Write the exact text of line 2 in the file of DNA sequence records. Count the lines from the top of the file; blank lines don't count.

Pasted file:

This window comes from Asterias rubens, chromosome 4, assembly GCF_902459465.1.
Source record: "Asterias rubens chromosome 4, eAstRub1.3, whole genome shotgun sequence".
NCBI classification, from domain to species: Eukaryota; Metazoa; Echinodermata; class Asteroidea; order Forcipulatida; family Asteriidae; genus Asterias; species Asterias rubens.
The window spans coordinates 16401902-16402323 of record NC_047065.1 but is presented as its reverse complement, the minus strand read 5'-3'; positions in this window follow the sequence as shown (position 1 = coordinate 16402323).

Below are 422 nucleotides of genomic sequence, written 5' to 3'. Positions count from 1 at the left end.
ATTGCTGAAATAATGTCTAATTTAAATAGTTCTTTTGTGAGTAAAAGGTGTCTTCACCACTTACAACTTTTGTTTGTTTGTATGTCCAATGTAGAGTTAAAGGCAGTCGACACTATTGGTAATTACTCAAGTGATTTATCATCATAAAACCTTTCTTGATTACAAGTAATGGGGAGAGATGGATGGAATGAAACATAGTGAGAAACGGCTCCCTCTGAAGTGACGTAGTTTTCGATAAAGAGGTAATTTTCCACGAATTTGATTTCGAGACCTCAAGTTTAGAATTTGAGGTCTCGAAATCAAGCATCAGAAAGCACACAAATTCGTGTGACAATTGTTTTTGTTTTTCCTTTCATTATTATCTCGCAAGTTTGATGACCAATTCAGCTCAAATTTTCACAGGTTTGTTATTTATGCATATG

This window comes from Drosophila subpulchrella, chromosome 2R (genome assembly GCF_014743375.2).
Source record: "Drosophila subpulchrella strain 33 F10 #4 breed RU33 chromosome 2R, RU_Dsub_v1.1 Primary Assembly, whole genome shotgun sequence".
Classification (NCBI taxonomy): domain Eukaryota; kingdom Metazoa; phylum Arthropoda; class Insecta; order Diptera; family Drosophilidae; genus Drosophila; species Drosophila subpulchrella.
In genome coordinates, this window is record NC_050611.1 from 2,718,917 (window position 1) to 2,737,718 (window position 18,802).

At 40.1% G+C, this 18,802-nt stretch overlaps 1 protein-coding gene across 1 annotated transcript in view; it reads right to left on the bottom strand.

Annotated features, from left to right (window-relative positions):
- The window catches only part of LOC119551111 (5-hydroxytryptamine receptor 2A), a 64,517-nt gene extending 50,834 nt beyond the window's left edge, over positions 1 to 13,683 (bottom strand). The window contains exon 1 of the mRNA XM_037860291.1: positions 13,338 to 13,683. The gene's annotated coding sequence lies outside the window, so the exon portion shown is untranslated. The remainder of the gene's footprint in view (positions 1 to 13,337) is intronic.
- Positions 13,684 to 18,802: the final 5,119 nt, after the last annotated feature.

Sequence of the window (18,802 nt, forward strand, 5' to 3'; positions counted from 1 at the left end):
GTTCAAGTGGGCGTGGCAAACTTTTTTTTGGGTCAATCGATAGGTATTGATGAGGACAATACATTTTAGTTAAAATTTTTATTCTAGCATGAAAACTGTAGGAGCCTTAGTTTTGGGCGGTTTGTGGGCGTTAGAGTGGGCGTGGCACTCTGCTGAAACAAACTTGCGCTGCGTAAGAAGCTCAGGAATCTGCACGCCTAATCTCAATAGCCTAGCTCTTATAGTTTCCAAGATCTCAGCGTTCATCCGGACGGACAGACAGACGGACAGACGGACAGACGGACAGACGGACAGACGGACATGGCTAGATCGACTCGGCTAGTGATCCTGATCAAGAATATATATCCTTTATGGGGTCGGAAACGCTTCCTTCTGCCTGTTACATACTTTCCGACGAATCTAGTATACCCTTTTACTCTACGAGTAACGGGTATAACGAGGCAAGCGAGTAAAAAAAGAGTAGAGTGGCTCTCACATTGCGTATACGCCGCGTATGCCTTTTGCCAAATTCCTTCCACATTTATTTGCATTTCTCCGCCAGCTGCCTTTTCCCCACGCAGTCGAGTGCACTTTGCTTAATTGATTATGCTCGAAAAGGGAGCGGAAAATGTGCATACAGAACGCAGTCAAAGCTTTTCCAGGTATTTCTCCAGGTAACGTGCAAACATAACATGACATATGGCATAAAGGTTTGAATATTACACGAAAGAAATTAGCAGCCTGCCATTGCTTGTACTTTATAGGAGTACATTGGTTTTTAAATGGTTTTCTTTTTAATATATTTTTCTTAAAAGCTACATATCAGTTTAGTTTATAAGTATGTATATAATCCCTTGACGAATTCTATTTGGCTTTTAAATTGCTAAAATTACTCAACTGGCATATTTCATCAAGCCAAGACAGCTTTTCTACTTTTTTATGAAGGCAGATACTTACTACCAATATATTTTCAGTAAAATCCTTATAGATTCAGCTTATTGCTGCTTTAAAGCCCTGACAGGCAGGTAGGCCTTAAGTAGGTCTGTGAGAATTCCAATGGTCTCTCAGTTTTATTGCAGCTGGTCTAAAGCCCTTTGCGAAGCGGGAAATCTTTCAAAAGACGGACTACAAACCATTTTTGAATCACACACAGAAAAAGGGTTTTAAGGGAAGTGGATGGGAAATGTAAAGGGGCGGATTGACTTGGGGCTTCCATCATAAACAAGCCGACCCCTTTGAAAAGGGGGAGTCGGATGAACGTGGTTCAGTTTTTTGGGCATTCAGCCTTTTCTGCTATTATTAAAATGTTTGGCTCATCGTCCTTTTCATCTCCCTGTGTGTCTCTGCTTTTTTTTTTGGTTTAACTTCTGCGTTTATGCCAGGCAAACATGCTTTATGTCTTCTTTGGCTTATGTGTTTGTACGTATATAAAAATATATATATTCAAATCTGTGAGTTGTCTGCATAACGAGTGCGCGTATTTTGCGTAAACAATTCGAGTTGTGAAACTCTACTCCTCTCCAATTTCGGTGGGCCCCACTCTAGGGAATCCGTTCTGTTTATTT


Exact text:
Source record: "Asterias rubens chromosome 4, eAstRub1.3, whole genome shotgun sequence".